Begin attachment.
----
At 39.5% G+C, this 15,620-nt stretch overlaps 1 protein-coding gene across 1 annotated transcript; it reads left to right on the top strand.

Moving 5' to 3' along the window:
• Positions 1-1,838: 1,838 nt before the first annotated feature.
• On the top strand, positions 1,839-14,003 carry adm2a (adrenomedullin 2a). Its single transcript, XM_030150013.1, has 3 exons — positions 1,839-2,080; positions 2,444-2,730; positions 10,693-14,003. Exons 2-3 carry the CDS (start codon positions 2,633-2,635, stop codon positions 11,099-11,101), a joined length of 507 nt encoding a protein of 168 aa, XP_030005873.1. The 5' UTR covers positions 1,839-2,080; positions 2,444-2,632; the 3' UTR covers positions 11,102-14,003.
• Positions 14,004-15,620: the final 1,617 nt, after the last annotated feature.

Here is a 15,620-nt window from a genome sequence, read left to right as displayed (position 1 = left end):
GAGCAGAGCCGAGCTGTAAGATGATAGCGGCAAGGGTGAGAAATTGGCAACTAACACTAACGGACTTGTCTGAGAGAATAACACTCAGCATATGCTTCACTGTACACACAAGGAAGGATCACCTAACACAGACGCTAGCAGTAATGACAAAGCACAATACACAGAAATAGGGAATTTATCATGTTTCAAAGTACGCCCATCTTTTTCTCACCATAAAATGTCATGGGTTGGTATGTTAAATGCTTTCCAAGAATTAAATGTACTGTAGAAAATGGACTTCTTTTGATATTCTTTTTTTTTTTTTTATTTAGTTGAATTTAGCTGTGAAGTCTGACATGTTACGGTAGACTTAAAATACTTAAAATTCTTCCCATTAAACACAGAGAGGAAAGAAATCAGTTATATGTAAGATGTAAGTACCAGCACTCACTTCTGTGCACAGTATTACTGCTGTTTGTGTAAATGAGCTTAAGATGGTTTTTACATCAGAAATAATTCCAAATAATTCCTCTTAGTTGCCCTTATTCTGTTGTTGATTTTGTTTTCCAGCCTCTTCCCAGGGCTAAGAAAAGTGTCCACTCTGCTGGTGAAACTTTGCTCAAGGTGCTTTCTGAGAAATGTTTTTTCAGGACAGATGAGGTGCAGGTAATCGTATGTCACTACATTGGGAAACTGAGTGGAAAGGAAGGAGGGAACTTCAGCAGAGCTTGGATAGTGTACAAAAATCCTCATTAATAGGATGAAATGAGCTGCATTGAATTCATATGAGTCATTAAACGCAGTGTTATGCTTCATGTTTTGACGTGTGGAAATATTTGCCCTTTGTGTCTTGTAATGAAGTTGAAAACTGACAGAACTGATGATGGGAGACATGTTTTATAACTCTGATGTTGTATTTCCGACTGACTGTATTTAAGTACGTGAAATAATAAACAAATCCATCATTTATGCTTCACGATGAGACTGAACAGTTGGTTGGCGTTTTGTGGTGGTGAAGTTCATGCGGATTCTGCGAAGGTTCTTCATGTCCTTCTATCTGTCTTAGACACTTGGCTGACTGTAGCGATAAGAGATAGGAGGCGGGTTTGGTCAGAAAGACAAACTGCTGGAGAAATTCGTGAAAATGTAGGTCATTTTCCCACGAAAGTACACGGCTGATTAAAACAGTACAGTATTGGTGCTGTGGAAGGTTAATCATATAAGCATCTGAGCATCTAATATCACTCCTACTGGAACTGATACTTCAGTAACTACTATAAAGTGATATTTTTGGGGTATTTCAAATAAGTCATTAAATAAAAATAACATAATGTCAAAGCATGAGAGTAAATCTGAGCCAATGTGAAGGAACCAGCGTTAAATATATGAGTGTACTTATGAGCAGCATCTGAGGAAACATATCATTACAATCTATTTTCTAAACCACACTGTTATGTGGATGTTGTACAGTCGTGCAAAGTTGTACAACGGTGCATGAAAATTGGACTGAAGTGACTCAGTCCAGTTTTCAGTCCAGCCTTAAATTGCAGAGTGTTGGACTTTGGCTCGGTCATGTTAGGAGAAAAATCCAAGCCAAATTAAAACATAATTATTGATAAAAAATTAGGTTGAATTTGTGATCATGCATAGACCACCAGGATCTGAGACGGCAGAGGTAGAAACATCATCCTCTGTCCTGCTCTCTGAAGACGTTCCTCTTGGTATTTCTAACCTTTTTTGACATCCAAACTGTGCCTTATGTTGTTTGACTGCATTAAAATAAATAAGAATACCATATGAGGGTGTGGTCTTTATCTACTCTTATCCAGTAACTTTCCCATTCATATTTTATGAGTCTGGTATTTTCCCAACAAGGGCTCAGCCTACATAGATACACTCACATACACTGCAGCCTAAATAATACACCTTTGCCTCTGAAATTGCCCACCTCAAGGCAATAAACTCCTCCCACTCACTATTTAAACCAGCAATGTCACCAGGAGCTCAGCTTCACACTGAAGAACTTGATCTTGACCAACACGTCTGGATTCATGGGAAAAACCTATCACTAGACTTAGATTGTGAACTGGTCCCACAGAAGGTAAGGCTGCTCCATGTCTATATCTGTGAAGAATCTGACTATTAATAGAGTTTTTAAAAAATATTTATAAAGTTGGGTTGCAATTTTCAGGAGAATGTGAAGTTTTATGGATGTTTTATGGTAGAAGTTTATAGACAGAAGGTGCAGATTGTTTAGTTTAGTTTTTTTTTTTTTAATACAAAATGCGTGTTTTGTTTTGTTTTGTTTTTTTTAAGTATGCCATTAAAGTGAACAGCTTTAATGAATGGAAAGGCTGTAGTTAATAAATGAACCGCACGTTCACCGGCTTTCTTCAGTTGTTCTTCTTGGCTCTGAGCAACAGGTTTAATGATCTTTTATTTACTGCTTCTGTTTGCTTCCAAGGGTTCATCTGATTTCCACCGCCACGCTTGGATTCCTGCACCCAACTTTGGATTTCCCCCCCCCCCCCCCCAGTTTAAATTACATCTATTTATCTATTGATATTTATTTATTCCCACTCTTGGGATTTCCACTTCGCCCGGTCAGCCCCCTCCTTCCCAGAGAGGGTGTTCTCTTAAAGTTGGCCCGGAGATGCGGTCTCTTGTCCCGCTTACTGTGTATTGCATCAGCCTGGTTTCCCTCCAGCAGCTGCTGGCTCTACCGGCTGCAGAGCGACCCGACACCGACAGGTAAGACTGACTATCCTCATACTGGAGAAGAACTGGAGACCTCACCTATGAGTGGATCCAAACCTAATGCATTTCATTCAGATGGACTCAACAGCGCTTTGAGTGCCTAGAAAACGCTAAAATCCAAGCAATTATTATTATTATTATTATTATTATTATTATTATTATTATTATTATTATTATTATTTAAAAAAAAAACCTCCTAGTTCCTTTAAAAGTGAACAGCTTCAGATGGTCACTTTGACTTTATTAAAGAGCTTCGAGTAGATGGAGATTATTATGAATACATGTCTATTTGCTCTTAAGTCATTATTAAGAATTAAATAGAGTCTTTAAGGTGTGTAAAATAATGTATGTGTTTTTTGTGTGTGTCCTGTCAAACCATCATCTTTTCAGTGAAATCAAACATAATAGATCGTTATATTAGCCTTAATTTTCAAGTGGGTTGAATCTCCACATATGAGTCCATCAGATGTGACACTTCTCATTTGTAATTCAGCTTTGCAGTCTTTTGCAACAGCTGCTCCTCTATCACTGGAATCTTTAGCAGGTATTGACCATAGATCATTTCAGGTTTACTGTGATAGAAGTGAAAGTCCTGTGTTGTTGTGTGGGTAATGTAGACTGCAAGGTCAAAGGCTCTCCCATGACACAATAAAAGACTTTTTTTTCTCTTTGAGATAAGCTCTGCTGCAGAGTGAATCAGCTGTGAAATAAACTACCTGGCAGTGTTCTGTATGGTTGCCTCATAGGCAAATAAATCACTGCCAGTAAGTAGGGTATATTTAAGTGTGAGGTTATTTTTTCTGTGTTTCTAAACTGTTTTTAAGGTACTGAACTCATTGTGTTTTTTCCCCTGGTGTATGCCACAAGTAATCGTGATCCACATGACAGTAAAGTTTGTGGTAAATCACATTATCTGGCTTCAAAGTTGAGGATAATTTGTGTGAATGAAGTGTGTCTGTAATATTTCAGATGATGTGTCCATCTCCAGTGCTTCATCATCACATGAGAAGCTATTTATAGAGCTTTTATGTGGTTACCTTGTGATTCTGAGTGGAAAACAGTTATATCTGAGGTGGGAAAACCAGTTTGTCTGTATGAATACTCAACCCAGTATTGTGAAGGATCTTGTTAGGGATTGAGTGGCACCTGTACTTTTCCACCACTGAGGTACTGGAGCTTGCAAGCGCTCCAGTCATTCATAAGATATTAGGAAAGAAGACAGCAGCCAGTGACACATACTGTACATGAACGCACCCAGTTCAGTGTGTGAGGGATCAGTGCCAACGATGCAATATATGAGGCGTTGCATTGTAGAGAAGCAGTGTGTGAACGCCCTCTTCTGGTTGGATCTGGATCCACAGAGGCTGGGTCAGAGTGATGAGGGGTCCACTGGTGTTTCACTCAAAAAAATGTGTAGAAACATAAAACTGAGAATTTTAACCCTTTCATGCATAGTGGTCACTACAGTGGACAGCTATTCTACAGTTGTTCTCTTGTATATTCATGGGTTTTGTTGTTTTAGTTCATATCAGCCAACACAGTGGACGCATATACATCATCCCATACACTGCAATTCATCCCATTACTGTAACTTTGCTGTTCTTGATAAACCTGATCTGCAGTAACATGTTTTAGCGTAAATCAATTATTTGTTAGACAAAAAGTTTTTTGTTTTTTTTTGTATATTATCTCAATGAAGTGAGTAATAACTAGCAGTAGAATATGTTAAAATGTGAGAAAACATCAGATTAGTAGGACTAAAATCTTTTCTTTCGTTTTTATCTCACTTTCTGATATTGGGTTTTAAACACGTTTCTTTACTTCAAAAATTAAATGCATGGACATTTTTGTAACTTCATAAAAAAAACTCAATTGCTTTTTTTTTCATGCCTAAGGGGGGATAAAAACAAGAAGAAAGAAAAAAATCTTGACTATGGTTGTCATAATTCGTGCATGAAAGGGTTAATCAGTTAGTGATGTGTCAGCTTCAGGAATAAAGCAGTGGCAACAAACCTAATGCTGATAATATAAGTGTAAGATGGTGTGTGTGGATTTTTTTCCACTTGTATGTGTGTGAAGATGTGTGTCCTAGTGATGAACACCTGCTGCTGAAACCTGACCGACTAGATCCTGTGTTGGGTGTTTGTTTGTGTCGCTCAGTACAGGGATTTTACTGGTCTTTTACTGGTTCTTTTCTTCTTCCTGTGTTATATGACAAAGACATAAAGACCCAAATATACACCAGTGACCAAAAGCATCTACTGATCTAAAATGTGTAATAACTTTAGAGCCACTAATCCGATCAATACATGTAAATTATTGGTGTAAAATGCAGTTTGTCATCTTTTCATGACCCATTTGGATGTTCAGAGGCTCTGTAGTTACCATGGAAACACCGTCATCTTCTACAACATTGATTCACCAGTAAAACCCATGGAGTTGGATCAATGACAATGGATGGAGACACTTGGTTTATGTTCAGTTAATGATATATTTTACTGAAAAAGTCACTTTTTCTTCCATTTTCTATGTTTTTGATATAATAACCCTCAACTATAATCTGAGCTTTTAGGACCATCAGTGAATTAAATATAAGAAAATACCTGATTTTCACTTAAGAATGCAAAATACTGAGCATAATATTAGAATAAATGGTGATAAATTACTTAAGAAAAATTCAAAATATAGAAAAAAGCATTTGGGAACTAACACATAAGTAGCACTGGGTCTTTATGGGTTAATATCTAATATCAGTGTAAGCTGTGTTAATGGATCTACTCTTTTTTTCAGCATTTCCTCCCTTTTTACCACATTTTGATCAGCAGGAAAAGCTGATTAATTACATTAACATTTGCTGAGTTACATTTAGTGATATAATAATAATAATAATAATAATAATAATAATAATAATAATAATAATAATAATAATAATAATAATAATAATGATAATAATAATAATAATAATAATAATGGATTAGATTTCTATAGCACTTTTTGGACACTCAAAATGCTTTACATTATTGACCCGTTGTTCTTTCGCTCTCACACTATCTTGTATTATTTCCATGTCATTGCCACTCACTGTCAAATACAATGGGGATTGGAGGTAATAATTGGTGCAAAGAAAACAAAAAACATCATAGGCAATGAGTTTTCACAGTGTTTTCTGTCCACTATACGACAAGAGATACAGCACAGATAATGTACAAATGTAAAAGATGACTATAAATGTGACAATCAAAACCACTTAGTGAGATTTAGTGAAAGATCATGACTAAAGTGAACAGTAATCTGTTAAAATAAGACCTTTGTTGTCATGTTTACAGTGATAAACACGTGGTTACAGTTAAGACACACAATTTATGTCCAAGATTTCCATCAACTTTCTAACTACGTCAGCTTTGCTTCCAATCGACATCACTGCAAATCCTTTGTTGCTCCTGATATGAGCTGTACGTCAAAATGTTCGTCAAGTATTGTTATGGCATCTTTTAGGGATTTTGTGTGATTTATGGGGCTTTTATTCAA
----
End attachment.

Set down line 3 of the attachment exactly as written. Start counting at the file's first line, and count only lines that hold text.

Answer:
• Positions 1-1,838: 1,838 nt before the first annotated feature.